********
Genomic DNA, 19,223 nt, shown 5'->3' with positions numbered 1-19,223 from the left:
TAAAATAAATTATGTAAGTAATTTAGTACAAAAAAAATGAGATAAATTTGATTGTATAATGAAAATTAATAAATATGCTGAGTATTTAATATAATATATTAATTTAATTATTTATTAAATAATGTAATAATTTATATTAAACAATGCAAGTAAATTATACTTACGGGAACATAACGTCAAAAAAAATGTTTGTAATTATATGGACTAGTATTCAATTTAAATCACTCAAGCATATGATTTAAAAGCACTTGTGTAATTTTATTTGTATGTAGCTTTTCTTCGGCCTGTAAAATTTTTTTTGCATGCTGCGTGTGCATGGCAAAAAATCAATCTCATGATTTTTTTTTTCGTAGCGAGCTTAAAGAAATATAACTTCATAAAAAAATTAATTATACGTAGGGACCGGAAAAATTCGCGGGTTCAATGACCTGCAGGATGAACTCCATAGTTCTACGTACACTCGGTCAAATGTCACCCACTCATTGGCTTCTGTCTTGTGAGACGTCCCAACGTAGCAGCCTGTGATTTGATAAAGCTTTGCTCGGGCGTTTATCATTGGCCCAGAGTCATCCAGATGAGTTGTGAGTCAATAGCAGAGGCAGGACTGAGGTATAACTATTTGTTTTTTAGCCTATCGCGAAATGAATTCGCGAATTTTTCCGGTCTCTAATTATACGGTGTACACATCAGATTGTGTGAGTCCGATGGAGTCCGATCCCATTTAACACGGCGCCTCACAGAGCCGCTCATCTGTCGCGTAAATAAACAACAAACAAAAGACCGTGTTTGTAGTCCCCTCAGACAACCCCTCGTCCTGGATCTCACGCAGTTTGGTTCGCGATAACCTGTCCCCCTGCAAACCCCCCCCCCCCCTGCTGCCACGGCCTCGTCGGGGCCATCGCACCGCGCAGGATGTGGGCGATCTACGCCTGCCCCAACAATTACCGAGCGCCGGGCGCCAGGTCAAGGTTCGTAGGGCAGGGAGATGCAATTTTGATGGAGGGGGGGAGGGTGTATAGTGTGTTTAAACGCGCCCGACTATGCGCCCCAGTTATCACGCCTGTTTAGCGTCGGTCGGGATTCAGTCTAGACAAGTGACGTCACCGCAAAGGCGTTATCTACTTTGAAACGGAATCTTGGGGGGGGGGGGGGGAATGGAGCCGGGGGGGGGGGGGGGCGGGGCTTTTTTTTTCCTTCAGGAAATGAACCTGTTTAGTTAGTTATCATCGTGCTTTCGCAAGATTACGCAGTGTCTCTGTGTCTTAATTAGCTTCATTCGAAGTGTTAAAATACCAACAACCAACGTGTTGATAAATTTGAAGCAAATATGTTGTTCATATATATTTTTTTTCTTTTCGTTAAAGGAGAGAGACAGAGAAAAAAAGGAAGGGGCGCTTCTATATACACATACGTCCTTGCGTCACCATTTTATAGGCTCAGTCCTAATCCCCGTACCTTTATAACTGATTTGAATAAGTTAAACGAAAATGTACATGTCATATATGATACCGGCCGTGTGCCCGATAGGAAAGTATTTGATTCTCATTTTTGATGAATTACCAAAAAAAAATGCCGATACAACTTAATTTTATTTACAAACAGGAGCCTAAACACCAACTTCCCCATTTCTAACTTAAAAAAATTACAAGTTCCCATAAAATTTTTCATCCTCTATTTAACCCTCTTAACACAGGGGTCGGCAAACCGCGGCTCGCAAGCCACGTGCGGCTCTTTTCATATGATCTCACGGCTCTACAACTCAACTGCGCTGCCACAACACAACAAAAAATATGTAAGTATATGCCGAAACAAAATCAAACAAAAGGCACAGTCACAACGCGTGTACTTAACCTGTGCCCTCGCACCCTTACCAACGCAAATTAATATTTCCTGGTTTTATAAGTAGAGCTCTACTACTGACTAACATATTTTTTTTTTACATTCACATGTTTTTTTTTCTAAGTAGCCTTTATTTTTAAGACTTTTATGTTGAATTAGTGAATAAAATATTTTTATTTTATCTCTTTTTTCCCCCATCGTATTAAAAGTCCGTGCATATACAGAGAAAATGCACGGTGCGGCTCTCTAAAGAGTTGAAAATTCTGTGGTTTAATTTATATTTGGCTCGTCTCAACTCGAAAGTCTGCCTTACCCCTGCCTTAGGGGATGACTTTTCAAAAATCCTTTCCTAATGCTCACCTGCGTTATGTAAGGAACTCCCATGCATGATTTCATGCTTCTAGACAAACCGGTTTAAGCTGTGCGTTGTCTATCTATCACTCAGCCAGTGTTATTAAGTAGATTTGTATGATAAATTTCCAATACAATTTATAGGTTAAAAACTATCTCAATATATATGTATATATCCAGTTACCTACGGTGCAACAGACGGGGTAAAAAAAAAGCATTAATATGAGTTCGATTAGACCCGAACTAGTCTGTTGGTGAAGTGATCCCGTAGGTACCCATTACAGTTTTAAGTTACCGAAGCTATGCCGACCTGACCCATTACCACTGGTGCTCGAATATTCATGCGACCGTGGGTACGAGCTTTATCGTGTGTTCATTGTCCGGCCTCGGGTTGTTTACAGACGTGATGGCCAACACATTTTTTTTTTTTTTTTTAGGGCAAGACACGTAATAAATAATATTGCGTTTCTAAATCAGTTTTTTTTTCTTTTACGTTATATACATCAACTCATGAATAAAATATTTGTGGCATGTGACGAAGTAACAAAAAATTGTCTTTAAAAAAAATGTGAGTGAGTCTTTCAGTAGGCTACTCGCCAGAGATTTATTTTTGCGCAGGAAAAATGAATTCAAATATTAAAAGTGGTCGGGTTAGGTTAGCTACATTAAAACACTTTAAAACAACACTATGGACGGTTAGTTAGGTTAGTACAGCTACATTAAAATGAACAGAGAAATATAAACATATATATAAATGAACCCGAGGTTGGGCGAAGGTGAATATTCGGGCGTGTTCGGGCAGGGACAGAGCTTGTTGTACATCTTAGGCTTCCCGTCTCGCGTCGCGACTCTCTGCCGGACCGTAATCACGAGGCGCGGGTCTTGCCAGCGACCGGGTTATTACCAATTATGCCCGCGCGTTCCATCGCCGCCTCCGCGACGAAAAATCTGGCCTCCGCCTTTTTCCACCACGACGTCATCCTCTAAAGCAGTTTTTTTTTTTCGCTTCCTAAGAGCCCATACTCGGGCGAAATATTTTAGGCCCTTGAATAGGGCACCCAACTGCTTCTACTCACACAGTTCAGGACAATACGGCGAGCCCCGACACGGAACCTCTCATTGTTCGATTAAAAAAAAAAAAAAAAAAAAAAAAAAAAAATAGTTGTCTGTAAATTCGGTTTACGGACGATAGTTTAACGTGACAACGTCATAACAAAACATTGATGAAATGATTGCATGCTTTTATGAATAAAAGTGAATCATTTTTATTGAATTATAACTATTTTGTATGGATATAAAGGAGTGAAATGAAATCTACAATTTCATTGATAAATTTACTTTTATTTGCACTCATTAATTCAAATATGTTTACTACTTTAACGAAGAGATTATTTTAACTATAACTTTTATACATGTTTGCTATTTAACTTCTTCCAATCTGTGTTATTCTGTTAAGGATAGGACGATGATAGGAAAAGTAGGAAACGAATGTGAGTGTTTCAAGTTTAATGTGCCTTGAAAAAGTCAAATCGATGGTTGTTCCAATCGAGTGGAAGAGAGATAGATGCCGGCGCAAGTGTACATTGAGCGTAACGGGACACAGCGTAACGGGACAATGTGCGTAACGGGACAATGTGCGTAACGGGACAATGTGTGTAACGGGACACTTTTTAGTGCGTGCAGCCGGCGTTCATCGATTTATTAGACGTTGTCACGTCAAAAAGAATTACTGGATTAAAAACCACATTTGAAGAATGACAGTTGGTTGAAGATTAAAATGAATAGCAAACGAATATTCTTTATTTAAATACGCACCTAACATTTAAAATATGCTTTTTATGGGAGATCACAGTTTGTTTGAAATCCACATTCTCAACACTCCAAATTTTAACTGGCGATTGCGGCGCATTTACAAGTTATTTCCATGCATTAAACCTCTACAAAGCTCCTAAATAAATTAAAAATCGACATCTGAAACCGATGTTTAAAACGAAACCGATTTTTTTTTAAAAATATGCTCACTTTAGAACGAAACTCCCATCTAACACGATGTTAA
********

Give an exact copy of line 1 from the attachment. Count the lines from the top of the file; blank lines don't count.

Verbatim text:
Genomic DNA, 19,223 nt, shown 5'->3' with positions numbered 1-19,223 from the left: